While I’m stuck at home, I’m looking about to see what I can do to keep connected with the outside world. One thing I’m doing is joining in with the Rainbows 5K challenge.

Rainbows is a hospice in Loughborough, supporting children and young people with life-limiting conditions. They receive only 15 percent of their funding from the government and everything else has to come from donations. The corona virus lockdown means they can’t run all the usual fund-raising events. But the 5K challenge is one way everyone can help out.

You can take part anytime between now and May 31st. I’ll be logging my walking while I’m mowing the grass, weeding, raking, hoeing and plodding about the plot between the greenhouse and potting shed. I am sure digging also counts!

You can also help by tagging rainbows on social media to keep them in the public’s eye by posting photos on Facebook @rainbowsfanpage and on twitter and Instagram @rainbowshospice.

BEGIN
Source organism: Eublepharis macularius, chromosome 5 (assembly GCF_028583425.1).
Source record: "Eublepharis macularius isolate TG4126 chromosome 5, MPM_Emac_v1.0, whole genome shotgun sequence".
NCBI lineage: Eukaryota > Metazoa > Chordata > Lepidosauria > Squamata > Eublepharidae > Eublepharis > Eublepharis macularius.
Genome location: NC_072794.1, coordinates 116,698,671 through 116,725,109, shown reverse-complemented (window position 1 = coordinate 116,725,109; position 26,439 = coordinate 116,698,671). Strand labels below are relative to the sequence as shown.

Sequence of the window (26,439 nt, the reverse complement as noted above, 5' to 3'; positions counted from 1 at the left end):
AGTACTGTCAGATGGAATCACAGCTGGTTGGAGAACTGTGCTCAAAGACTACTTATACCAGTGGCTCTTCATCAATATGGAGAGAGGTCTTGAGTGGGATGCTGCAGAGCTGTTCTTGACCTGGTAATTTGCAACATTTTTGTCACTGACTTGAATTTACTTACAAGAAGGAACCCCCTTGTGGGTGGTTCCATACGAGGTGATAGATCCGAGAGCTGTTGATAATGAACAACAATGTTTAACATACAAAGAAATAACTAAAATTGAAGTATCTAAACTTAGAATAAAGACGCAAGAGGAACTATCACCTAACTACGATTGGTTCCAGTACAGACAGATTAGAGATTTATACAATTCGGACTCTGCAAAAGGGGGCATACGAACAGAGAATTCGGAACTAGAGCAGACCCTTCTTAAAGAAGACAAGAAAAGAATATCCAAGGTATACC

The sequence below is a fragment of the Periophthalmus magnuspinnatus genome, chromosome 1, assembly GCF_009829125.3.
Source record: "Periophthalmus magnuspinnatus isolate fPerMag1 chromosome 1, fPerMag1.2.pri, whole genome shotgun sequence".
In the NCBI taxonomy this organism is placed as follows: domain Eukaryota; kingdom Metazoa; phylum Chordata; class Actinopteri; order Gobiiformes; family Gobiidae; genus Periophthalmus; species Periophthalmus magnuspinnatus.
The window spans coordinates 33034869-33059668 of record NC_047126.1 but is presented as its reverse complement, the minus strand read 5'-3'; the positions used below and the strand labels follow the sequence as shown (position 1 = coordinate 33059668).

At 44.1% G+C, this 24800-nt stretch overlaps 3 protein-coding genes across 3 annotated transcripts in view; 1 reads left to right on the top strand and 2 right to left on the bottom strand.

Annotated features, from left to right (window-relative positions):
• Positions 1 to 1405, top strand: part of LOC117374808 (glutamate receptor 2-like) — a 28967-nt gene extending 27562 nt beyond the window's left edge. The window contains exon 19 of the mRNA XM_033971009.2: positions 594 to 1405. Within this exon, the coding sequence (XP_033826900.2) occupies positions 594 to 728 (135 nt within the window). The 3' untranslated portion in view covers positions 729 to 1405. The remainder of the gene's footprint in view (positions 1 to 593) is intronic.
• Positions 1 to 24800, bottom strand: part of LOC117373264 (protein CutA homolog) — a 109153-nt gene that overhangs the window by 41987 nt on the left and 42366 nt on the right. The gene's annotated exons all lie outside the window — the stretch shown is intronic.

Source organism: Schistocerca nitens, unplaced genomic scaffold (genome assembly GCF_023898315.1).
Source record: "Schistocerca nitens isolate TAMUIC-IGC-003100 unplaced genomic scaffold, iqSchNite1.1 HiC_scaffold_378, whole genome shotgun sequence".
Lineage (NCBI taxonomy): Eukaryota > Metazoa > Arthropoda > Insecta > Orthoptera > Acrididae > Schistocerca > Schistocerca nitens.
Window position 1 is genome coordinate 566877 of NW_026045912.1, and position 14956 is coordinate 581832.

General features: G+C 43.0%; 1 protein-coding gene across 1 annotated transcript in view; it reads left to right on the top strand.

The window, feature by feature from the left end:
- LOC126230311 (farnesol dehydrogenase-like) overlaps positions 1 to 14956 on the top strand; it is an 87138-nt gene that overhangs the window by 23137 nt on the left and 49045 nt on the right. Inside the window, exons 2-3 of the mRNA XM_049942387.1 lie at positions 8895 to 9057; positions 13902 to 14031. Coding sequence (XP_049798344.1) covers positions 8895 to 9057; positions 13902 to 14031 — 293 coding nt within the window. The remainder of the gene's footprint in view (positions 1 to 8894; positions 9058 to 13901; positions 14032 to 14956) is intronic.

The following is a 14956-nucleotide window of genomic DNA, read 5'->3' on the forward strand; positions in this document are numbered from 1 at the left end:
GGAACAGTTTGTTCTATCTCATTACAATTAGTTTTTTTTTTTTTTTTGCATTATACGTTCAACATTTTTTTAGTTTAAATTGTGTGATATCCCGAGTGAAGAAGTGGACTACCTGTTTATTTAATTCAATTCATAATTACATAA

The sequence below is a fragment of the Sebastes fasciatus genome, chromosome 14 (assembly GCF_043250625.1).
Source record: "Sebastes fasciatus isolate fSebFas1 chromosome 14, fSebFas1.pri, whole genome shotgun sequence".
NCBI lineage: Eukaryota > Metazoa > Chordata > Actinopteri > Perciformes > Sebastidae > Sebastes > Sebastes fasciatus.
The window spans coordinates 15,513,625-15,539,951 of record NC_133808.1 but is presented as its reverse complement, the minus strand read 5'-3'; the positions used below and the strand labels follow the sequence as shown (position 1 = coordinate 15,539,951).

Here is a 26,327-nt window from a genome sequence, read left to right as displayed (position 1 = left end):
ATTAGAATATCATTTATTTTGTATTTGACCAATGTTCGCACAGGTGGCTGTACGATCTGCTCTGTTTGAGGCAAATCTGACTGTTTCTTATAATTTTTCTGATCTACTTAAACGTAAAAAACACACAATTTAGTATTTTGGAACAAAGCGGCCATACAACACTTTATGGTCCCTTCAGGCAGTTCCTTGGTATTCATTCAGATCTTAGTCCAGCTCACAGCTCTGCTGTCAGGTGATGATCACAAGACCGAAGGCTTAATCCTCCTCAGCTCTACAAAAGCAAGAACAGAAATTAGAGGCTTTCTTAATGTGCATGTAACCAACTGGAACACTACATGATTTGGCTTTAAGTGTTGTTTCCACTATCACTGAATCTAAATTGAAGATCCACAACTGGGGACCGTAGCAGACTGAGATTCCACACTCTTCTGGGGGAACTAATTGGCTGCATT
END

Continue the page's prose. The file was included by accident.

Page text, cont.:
Children and all ages can take part. You can walk, run, hop, skip, cycle. Think of me weeding and cutting the grass for hours on end. At least the garden will look lovely, and it’s all in a good cause!

The National Gardens Scheme is also a charity close to my heart. Mum and I usually spend every Sunday visiting an NGS garden, having a cup of tea and piece of cake and buying a few plants. The lockdown means no gardens are open this summer. But the charity has launched a ‘Support Our Nurses’ campaign with virtual tours and JustGiving pages.

There are three gardens so far featured in leicestershire: Brook End in Wymeswold, with spring blossom, tulips and daffodils and ponds. There’s also Donna’s Garden at Snowdrop Ridge in Market Harborough, which should have opened for the first time this summer. There’s a wonderfully calming goldfish pond video.

Also a ‘walk through’ at Oak House, South Kilworth.

Donations support nurses working for MacMillan and Marie Curie, Hospice UK, Carers Trust, The Queens Nursing Institute. The NGS also helps Parkinson’s UK, Perennial and Horatio’s Garden for spinal injuries.